The second day started very positively, with most delegates engaging in the commission’s proceedings. Compared to the first day, it was complete turnaround, and the chairs were also quick to recognise this and commend all the delegates.
Through speakers list speeches and Moderated Caucus topics delegates highlighted a range of issues including the importance of socio-psychological programs for refugees, raising awareness amongst the local populous, implementing integration programs, and providing temporary work-visas for transit refugees. It was also interesting to hear some IR theory behind the reason for the crisis, when the Romanian delegate brought up Huntington’s clash of civilizations to explain the ongoing conflict. The security dimensions were also addressed; including the risk of potential terrorists seeding amongst refugees, and providing mandatory EU refugee identification cards that include a full biography of the refugees. One delegate’s proposals and statements stood out through the two days of conference – not necessarily because of their quality, but because of who made the statements. The issues the UK addressed, were those that do not directly affect the UK, and would not affect it after its departure from the EU. Was the UK trying to save face ahead of the Brexit? Clearly, this seemed to have worked, as the UK did manage to gather support throughout the day.
One of the more out-of-the-box proposals made by Greece was a suggestion to sell one of it’s islands to an Egyptian businessman who will allow refugees freely settle on this island so that “they could live with their own people”. This idea was previously proposed by the millionaire Naguib Sawiris in 2015, but was rejected by Greece and Italy. The other delegates were quick to point of the difficulty of implementing such a policy, but it would have been interesting to see where this debate would go had it been discussed further. Furthermore, wouldn’t such a policy result in a deficit creation of a mini-Iraq or Syria?
Delegates broke up for Unmoderated Caucus, and I was pleased to see the full participation of the house, with all of the delegates negotiating and working towards a consensus. At the end of the Unmoderated Caucus session there were two directives that were submitted. One by Germany, and the other, quite ironically, from the only observer nation – Turkey. Before even dwelling into the contents of the documents, I would like to question the decision of the chairs to even allow the Turkey to write a directive. While this would not have happened in the real EU, as the delegates were quick to point out, and thereby resulting in zero votes in favor of the directive, I commend the chairs for the out-of-the-box thinking, that not only gave the opportunity to the Turkish delegate to present her views in committee, but even set an example to the real EU on the importance of cooperation with external partners.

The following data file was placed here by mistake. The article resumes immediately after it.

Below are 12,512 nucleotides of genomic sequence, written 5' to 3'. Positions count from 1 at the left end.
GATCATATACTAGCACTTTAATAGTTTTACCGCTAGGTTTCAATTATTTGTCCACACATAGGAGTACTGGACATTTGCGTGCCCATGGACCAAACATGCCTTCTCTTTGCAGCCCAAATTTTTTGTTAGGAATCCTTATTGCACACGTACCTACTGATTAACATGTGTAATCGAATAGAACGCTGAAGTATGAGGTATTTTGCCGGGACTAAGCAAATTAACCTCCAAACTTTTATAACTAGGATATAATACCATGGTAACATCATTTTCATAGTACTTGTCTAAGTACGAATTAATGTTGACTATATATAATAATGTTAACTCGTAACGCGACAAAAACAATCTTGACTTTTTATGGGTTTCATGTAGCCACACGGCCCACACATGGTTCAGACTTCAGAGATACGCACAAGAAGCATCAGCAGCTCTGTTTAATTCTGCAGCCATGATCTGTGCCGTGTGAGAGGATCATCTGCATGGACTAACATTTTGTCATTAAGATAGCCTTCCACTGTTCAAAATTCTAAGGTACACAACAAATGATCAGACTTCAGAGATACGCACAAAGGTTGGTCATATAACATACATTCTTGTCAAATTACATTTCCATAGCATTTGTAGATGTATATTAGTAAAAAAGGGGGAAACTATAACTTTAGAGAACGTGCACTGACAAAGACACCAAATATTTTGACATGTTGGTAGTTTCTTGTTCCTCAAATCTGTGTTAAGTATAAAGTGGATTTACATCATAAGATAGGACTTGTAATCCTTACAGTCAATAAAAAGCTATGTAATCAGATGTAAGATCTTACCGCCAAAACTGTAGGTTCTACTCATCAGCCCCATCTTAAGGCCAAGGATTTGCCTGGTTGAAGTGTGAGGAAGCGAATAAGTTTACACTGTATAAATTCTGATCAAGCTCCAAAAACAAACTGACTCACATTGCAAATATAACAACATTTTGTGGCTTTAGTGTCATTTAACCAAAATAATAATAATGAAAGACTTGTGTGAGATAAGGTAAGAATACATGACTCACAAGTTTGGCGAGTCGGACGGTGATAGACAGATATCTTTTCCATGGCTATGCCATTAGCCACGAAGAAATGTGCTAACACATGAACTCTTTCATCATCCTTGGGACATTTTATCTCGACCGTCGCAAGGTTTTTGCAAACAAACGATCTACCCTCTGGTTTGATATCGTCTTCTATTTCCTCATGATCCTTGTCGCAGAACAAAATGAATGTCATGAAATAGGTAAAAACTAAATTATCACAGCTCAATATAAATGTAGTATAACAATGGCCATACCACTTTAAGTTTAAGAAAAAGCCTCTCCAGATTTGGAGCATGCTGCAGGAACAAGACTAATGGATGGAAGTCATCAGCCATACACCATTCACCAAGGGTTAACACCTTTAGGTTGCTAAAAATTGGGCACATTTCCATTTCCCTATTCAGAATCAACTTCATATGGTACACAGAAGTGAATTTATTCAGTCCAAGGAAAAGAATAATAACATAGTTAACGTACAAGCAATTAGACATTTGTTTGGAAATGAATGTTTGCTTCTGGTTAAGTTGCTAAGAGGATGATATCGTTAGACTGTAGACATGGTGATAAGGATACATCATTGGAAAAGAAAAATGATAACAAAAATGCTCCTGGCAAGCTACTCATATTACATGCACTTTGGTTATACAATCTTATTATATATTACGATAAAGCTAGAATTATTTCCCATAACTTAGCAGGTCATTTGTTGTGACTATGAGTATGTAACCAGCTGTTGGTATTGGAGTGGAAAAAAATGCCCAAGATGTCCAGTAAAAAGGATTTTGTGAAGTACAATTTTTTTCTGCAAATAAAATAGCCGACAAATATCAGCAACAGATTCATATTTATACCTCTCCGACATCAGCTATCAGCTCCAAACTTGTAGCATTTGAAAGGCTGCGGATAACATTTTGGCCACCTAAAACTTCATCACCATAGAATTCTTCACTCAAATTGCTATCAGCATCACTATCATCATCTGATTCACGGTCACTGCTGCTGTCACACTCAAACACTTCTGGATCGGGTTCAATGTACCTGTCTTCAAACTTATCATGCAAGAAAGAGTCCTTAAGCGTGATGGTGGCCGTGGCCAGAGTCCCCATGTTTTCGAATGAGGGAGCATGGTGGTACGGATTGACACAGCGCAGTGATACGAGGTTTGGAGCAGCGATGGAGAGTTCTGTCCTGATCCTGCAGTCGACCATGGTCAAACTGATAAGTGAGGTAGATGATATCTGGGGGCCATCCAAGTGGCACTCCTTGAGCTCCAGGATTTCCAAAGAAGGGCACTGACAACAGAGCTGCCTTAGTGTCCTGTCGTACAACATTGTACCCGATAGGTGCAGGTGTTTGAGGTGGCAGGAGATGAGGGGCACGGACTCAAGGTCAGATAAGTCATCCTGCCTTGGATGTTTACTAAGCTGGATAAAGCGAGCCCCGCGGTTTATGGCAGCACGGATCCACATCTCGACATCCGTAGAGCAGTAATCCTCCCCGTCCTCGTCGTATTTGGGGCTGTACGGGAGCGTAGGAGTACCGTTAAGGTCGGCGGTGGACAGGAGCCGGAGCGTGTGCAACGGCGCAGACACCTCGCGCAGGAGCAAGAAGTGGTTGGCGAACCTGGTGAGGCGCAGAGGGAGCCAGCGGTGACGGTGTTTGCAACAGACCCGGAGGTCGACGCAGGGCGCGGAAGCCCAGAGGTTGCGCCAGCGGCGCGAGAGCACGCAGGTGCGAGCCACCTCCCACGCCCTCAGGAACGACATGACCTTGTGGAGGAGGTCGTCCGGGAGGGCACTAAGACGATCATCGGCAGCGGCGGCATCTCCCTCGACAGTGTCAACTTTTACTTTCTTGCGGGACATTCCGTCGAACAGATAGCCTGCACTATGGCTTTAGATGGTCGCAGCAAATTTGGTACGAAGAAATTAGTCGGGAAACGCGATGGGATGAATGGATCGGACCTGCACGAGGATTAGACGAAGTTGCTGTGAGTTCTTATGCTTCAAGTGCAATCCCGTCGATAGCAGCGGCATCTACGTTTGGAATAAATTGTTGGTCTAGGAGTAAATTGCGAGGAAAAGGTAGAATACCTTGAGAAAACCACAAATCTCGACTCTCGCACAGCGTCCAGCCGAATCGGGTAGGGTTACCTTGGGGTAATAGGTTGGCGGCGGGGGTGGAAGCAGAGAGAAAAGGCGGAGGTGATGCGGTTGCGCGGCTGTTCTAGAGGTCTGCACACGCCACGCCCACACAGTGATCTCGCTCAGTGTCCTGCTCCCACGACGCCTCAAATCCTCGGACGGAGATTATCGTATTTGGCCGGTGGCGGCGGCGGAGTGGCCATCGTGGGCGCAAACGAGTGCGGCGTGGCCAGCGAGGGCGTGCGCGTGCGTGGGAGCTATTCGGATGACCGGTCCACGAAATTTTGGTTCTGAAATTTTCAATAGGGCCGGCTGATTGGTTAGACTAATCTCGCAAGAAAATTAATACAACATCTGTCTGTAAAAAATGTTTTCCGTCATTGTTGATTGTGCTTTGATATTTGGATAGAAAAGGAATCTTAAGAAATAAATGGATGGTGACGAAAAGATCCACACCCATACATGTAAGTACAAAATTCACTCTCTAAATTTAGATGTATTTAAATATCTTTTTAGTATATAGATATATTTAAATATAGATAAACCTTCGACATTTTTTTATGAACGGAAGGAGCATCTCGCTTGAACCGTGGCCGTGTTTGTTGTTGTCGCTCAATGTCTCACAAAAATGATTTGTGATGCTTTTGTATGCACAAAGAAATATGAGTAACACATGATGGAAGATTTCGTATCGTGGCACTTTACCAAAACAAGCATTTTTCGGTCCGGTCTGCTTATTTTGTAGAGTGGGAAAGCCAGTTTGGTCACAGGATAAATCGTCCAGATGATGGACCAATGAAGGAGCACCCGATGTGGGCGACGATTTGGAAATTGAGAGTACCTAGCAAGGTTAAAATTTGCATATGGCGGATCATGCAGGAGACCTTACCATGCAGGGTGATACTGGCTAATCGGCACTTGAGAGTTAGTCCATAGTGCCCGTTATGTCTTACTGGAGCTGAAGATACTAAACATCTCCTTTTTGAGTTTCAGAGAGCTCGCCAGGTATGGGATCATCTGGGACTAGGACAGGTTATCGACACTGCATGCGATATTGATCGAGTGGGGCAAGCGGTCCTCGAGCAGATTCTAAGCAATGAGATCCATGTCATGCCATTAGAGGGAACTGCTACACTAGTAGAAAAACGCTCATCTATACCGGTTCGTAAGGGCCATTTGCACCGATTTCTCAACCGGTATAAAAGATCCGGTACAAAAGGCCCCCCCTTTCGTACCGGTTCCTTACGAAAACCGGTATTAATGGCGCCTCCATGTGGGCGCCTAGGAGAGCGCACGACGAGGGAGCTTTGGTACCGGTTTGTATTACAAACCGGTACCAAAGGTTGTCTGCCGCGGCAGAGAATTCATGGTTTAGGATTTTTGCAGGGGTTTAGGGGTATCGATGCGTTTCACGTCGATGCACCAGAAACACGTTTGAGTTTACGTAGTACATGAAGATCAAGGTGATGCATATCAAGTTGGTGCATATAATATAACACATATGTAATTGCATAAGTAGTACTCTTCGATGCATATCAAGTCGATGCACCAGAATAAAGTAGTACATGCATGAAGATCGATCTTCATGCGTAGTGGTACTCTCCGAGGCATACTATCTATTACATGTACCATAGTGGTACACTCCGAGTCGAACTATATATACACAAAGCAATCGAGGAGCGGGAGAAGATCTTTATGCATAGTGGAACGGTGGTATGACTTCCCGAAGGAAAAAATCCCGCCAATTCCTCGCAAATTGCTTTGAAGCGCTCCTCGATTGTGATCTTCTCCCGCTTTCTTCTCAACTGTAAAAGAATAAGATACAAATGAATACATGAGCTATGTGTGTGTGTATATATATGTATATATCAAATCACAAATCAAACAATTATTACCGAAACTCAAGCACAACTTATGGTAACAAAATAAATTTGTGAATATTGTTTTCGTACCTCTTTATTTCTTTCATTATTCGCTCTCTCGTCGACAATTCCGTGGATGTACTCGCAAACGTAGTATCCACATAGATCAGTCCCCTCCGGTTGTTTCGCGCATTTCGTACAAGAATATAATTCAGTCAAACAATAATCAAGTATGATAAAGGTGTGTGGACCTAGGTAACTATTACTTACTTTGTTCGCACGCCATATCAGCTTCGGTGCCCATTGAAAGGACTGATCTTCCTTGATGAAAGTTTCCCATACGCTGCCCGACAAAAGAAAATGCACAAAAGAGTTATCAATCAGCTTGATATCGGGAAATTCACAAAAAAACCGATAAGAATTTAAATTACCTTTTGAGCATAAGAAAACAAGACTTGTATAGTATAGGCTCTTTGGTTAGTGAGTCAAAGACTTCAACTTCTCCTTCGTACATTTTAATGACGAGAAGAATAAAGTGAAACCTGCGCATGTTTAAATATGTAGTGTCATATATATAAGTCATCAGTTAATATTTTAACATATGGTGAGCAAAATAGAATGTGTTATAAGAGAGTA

When considering Germany’s directive, the debate was clear, concise, and to the point. Some highlights of this document were –
- Expanding the categories of individuals who can apply for EU refugee status, beyond the scope of the 1951 Convention. This expanded definition includes IDPs, victims of a natural disasters, and persons fleeing from violent conflict with or without being subject to discrimination amounting to persecution.
- Establishment of a compulsory quota system.
- Using the Schengen Information System to share information on Schengen applicants.
- Investing in countries neighbouring Syria such as Turkey, and Jordan in order to improve conditions in the refugee camps.
- Providing temporary work permits and encouraging immigrants to work in order to contribute to the local economy.
One area in which the chairs failed at during the debate of the resolution was time-management. I felt that more time should have been given to the debate of the directives, and at some points time was wasted on procedural issues with regards to amendments. Also, “Right of reply to the delegate of ____ based on logical fallacy” was probably the most used statement during the two days of conference. While it was interesting to see the delegate of UK and Denmark use this point to make clarification, it seemed to have been overused, along with all the other “right of replies” used during debate.
Being an experienced MUNer I believe that the contents and quality of debate could have been better. However, given the fact that the majority of delegates were novice with only 4 experienced delegates, and many of the them being unfamiliar with EU procedures, I believe that the delegates (and the chairs) did a good job! All in all the IPC commends all the delegates for gaining the courage to speak and giving insightful speeches and comments. Furthermore, I commend the chairs and delegates for being actively involved with the use of internet application, sli.do for Moderated Caucasus and several polls, Google Docs to write the resolutions, and occasional interactions on Twitter. Overall, I believe that the EU may have been the committee that used the greatest variety of internet applications and by far was the most environment friendly.
Lastly, I applaud the chairs for encouraging all the delegates to speak and to a very large extent showing impartiality towards the delegates throughout the two days of conference. The IPC would confidently give a solid 7.5 out of 10 to the delegates and chairs of the EU.